STATEN ISLAND, N.Y. - Armando Villanueva has a small car repair business, but he hasn't fixed a vehicle in a month. His wife is cleans houses, but her work has ended too, because of the coronavirus.

"I'm worried," said Villanueva. "I have my kids I have my family and do not forget that people like me they are immigrants living in New York we are also send money to our people in Mexico.”

The Villanuevas, who have three children, say they have been using their small savings to pay for rent and food, but they say it's going to run out soon. When it does they will join so many other newly unemployed New Yorkers needing help to meet their basic needs. So for the first time, the Villanuevas say they will head to food pantries and soup kitchens to feed their family. 

"People like me are really going to need it in the next couple of weeks," added Villanueva.

Advocates who help combat hunger say the family's story is now a common one. Many in the city were thrown out of work when businesses shut down because of the virus. The problem is especially acute for New Yorkers like Villaneuvas—as undocumented immigrants they are ineligible for state unemployment and federal stimulus checks.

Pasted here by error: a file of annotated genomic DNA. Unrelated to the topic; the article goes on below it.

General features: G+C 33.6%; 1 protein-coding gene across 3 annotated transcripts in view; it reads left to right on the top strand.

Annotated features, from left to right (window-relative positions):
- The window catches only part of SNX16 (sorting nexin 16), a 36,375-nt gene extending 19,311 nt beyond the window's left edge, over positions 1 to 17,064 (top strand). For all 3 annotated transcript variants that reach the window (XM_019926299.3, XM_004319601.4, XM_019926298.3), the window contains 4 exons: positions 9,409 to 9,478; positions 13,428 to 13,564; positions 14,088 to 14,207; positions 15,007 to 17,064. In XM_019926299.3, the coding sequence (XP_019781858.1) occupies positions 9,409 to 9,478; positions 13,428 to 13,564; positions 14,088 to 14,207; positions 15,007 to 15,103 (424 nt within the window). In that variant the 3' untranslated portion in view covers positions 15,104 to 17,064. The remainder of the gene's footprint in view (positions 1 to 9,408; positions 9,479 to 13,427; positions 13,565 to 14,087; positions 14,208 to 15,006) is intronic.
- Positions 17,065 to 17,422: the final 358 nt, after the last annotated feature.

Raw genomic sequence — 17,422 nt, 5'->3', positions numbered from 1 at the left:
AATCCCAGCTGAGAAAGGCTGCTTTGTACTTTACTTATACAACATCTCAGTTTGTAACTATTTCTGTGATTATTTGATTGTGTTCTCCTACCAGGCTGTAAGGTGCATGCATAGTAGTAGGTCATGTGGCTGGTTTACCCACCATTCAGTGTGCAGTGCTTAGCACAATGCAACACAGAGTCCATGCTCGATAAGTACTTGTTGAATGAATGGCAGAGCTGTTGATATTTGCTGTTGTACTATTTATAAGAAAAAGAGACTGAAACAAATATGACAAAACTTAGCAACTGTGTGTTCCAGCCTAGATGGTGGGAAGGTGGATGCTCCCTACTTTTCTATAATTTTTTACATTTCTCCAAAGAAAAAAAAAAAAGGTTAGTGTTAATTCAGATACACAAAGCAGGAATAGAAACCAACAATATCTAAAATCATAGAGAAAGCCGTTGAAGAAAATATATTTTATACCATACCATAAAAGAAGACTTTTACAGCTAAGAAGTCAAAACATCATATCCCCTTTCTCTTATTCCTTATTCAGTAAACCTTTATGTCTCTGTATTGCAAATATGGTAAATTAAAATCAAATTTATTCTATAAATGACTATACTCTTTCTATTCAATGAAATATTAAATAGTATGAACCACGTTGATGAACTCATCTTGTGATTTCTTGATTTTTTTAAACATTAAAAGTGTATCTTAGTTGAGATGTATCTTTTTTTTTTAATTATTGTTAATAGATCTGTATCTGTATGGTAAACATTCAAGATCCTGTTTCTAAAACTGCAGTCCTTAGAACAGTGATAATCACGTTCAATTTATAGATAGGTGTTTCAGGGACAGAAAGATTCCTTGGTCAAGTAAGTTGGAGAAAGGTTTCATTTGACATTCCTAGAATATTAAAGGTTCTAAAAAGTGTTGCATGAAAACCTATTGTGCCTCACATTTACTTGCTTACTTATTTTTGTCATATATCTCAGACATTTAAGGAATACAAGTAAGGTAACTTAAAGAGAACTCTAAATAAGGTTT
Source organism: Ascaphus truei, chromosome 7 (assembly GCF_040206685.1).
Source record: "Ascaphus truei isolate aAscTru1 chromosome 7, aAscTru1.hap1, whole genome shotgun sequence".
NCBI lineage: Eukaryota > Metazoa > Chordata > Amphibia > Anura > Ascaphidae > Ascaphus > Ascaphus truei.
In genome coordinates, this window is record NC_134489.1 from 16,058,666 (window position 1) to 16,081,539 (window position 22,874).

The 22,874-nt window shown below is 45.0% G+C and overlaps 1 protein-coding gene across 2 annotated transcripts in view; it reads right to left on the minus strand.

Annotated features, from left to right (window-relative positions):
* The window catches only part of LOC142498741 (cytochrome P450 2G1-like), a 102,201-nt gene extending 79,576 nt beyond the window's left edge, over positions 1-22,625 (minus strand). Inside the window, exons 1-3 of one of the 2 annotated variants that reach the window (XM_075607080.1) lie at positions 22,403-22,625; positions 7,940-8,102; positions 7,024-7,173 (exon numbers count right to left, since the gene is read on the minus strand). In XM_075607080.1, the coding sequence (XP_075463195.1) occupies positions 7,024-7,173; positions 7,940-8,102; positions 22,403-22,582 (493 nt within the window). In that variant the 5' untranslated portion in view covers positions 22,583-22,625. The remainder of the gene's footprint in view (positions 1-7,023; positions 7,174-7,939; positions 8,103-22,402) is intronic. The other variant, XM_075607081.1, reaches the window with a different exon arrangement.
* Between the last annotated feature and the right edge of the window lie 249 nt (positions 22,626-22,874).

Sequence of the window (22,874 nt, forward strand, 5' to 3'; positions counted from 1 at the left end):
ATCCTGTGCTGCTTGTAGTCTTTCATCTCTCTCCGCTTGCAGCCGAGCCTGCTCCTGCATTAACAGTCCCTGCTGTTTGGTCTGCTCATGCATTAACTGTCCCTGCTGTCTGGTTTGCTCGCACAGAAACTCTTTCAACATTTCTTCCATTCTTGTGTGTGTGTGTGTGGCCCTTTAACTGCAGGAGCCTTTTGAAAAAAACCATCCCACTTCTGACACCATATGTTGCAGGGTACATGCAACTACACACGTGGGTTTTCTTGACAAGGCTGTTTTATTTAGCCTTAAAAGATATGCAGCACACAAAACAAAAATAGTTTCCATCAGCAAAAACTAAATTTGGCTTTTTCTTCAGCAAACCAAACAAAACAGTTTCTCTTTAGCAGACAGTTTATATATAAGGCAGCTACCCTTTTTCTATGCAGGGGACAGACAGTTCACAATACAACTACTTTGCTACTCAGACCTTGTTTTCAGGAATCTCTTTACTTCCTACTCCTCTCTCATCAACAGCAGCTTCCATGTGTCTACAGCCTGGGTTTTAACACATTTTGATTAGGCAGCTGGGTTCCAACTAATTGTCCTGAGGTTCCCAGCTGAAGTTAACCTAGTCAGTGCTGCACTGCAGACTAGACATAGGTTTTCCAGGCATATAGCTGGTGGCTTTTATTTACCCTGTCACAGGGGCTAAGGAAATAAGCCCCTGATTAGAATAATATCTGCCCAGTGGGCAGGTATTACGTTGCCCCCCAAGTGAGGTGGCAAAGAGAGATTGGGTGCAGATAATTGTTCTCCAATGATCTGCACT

"What this has done is exacerbated many low income populations and vulnerable communities already,” explained Erica Freund of West Side Campaign Against Hunger, a citywide emergency food pantry. 

She says the $170 million emergency food program Mayor Bill de Blasio announced Wednesday couldn't have come at a better time. Lines at food pantries and soup kitchens have been lengthening for weeks. The mayor's plan contains $25 million to make sure the pantries are stocked.

Armando Villanueva says he doesn't know how he'll be feeding his family otherwise.